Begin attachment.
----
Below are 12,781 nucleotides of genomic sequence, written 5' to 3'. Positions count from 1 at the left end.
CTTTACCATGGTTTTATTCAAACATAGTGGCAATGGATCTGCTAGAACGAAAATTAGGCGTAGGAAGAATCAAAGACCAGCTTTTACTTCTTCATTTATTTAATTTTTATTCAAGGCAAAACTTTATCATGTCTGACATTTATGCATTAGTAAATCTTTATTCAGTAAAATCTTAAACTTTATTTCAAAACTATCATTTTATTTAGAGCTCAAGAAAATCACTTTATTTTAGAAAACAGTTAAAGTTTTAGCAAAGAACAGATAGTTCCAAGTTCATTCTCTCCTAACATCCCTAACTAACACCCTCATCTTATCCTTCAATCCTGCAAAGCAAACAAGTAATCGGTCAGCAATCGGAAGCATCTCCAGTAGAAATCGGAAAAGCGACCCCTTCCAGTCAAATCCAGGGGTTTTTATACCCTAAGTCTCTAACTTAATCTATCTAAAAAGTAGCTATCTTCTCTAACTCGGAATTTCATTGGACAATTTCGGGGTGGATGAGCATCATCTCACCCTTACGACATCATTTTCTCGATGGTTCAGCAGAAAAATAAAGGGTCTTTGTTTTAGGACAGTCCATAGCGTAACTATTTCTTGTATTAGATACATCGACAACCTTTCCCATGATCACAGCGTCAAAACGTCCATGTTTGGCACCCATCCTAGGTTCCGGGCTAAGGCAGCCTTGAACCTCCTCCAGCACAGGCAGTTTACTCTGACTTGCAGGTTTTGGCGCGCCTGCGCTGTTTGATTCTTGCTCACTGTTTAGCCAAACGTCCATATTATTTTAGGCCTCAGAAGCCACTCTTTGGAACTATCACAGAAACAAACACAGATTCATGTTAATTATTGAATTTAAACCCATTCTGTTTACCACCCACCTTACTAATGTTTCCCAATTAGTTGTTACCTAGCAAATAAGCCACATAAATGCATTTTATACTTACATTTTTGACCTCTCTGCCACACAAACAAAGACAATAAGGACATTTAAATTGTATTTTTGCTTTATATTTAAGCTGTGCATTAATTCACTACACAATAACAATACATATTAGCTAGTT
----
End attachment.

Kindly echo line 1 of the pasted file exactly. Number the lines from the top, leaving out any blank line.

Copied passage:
Below are 12,781 nucleotides of genomic sequence, written 5' to 3'. Positions count from 1 at the left end.